Phosphoinositides remain a key interest in the UK.
Lipid research has a long history in Europe. In the past, it has progressed in two distinct research communities: the signalers, and the metabolic and membrane lipid biologists. However, the advent of lipidomic methodologies, in particular advances in liquid chromatography-mass spectrometry, has helped to bring these communities together.
In the UK, there is a nascent group called UKLipidomics that has brought together the main UK lipidomics labs, the bioinformaticians and others who wish to benefit from the power of lipidomic analysis. In Europe as a whole, 26 labs from 14 countries are part of the European Commission FP7-funded LipidomicNet large-scale integrating project focusing on lipid droplets. In contrast to the U.S. LIPID Metabolites and Pathways Strategy effort, the European program is less focused on method development and more centered on translational research. However, there is regular collaboration between some of the European and the U.S. groups and, in particular, there is a clear emphasis on ensuring commonality in data analysis, bioinformatics and nomenclature. The inclusion of Fritz Spener, Gerrit van Meer and myself on the International Lipid Classification and Nomenclature Committee together with LIPID MAPS colleagues and Takao Shimizu and Masahiro Nishijima from Japan has gone a long way toward achieving this. However, the lipid community needs to ensure that this communication and collaboration continues as the methodologies become more widespread.
Much of the lipid research in the UK remains heavily focused on signaling, and phosphoinositides are a particular emphasis. PI-3-kinase research has matured to the point where inhibitors are being trialed extensively. Nevertheless major questions remain, particularly relating to the physiological roles of individual isoforms and the importance of distinct molecular species of PtdIns(3,4,5)P3. The development of knock-out and knock-in mice is facilitating the former analysis while the development of novel mass spectrometry-based analysis is assisting in addressing the latter.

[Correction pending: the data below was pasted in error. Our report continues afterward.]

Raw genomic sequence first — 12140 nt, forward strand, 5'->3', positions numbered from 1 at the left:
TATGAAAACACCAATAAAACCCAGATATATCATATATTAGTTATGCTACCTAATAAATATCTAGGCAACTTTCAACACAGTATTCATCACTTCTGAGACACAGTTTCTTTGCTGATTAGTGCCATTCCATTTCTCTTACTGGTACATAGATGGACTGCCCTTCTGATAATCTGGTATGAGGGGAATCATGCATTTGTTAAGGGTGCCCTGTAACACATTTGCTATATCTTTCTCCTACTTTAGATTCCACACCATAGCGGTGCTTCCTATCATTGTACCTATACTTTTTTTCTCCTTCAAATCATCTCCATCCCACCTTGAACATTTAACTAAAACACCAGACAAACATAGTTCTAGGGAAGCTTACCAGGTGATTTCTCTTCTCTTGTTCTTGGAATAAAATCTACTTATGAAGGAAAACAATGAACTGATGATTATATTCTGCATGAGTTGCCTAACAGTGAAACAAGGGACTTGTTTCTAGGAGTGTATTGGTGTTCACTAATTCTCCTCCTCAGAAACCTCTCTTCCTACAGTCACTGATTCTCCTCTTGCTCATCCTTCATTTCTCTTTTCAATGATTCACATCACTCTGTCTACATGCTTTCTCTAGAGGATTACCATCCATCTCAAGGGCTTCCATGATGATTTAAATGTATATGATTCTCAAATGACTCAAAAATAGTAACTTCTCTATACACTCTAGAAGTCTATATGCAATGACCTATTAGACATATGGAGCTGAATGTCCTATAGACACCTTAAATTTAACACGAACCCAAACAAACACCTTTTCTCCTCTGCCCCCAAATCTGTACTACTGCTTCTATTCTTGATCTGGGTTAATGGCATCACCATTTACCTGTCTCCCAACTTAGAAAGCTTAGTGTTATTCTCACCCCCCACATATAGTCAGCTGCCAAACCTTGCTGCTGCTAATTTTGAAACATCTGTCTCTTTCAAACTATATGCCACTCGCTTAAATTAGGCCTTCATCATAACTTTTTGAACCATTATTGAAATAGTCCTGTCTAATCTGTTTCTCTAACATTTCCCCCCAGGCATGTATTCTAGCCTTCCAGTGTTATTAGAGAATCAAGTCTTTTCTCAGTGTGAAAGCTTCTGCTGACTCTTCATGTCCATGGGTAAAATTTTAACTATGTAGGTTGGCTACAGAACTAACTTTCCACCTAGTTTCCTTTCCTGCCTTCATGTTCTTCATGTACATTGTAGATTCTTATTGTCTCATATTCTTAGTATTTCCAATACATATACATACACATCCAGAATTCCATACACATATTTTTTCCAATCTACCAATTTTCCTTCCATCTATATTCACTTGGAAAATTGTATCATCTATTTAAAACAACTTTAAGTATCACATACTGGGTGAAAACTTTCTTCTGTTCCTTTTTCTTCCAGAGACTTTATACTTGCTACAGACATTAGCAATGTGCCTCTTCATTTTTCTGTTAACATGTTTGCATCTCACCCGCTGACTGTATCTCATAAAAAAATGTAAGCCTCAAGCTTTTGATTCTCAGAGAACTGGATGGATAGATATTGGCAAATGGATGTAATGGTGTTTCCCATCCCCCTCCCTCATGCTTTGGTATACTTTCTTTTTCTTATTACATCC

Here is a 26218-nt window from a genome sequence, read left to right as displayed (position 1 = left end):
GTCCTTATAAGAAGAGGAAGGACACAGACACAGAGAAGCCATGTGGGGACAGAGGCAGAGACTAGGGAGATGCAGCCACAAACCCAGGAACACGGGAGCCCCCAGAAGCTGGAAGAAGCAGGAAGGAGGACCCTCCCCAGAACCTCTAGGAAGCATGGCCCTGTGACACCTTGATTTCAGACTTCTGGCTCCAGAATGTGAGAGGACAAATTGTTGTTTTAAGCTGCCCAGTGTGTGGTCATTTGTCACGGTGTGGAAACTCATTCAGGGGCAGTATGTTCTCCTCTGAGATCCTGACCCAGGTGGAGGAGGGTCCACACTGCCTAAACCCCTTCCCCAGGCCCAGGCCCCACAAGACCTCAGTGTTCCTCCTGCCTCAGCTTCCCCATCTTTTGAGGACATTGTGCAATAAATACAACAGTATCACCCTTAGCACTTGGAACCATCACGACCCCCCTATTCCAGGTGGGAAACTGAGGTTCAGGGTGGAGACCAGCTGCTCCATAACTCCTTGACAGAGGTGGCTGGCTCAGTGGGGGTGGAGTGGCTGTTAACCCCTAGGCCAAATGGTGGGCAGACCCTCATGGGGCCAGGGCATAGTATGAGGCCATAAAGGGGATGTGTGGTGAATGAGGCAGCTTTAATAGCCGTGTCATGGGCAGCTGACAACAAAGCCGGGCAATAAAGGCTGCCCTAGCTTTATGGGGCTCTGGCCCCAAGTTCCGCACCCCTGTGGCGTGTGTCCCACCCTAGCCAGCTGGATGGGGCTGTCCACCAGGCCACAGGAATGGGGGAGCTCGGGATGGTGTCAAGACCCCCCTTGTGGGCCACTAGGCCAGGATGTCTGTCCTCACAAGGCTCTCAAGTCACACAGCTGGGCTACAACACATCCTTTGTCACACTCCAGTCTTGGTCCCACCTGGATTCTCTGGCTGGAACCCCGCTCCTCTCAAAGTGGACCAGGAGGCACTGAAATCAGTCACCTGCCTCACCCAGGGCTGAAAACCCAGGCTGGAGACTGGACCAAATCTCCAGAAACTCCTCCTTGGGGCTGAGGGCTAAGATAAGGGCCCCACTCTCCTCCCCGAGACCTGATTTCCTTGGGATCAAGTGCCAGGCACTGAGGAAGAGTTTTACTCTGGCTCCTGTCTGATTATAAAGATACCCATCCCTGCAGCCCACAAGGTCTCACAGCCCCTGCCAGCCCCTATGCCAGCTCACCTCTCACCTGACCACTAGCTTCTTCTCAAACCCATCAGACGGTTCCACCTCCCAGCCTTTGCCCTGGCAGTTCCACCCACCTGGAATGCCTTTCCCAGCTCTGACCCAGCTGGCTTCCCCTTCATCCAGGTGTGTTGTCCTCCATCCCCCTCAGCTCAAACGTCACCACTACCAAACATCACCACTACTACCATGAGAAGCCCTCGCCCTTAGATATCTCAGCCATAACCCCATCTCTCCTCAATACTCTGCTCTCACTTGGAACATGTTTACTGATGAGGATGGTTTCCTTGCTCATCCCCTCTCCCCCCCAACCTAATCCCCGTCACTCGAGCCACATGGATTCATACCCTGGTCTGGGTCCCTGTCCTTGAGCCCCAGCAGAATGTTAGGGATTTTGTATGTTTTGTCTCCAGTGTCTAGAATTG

The analysis of PtdIns(3,4,5)P3 by mass spectrometry has been a persistent problem in the lipidomics field. A number of methods have been developed, including an earlier procedure from my lab, but these have proven, for a number of reasons, to be unreliable and thus have not been adopted widely. One of the major reasons for this has been the very nature of the phosphate headgroups that provide the lipid with its signaling properties. These charged molecules bind strongly to glass, steel and proteins, and thus their recovery, not just from cells but from analytical systems, can be poor. Additionally, the phosphates can be labile and migrate around the inositol ring when exposed to the extreme pH sometimes used to extract the lipid.
A recent publication from our institute has reported a solution to this problem (1). The novel methodology involves methylation of the phosphate groups and the use of neutral loss mass spectrometry following reverse phase chromatography to identify molecular species of PtdIns(3,4,5)P3, PtdInsP2 and PtdInsP. As yet, the procedure cannot separate the different PtdInsP2 and PtdInsP forms, but use of the method allows the quantitative determination of PtdIns(3,4,5)P3 species in cells and tissues. The technique will be of great use in both research studies and in monitoring clinical trials. Intriguingly, we find that distinct molecular species of PtdIns(3,4,5)P3 are produced in cells, confirming earlier work from Alex Brown (2) and supporting the concept of specificity of individual lipid molecular species rather than classes in cell function.
1. Clark, J., Anderson, K. E., Juvin, V., Smith, T. S., Karpe, F., Wakelam, M. J. O., Stephens, L. R., and Hawkins, P. T. (2011) Quantification of PtdInsP3 molecular species in cells and tissues by mass spectrometry. Nat. Methods 8, 267-272.
2. Milne, S. B., Ivanova, P. T., DeCamp, D., Hsueh, R. C., and Brown, H. A. (2005) A targeted mass spectrometric analysis of phosphatidylinositol phosphate species. J. Lipid Res. 46, 1796 – 1802.
Michael Wakelam (firstname.lastname@example.org) is director of the Babraham Institute in Cambridge, UK.